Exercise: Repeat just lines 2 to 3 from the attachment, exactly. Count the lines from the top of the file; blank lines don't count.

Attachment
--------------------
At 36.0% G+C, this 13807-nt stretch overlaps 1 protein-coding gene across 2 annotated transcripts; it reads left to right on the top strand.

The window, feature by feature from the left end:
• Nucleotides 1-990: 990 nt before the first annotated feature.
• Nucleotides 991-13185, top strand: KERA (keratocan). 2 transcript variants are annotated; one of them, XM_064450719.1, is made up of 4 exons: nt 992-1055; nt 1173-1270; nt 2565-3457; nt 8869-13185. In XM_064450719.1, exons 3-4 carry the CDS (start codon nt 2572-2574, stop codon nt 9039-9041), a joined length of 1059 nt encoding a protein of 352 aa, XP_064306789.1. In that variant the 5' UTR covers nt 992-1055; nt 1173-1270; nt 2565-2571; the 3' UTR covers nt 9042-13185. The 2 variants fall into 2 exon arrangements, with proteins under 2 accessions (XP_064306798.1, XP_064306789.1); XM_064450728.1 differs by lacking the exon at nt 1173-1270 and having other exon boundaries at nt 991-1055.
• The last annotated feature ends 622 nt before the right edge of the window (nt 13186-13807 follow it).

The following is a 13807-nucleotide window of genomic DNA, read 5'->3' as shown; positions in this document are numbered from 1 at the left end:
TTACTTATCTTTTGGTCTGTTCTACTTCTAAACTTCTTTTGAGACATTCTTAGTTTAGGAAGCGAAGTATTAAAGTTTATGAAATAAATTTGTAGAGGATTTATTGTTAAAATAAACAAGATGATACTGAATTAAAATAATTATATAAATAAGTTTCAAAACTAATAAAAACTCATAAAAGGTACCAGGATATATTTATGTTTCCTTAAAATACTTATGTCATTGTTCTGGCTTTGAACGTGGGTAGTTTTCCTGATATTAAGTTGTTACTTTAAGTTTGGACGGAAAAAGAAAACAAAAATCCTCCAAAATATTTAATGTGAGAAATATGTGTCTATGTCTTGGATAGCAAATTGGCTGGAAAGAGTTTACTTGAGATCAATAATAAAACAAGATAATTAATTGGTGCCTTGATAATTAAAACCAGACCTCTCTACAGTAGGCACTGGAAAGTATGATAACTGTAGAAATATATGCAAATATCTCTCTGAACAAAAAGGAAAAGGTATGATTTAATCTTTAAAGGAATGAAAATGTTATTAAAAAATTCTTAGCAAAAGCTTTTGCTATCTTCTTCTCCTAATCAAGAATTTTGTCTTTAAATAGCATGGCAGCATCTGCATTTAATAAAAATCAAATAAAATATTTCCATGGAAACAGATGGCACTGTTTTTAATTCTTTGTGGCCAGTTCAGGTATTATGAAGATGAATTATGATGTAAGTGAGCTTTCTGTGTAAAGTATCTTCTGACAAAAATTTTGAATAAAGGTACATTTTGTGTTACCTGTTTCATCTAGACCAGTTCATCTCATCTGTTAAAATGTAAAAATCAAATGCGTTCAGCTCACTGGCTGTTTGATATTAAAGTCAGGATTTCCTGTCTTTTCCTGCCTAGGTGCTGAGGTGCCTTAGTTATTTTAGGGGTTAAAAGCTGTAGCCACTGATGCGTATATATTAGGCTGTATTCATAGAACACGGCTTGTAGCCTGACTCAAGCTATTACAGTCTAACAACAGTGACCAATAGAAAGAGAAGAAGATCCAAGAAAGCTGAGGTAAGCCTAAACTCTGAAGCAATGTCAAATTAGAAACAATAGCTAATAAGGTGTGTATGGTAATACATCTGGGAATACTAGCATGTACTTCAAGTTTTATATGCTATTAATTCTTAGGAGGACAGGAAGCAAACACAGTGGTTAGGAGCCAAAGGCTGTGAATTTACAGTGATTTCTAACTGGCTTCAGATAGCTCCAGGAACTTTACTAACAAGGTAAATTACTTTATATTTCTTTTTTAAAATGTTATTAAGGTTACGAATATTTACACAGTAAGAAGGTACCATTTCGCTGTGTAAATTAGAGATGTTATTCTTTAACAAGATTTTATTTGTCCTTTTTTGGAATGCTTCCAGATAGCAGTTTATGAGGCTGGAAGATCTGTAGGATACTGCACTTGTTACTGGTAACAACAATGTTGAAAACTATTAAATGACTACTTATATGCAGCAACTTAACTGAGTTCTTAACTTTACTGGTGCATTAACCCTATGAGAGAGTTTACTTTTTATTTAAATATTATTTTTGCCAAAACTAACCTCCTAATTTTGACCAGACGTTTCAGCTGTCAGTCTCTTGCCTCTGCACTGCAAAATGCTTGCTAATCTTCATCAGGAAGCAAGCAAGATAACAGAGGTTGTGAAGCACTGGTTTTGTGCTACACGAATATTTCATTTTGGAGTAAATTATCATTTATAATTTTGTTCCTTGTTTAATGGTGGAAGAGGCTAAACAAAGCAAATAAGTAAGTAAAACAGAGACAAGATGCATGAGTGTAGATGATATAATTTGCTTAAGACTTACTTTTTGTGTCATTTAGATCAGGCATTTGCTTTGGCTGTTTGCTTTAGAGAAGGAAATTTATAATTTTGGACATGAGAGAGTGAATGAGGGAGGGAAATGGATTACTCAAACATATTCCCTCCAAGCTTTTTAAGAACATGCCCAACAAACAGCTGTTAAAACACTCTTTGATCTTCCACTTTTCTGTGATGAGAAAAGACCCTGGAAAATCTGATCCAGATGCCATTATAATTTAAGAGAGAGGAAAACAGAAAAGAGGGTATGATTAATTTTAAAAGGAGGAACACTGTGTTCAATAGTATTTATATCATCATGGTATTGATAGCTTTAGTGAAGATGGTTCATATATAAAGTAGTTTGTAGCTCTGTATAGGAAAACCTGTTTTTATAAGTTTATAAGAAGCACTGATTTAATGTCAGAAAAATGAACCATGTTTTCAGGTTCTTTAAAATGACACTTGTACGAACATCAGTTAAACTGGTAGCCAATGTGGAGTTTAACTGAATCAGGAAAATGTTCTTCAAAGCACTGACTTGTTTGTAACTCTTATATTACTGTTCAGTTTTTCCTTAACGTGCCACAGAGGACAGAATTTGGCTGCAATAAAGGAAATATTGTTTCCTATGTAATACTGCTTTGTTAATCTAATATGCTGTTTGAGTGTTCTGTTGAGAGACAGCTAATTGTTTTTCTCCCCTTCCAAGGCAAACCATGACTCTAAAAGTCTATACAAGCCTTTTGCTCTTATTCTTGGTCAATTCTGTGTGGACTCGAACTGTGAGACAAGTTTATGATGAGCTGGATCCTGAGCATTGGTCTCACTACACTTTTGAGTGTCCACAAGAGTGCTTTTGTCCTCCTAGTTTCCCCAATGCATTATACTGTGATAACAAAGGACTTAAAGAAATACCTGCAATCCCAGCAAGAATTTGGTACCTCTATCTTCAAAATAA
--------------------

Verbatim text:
The window, feature by feature from the left end:
• Nucleotides 1-990: 990 nt before the first annotated feature.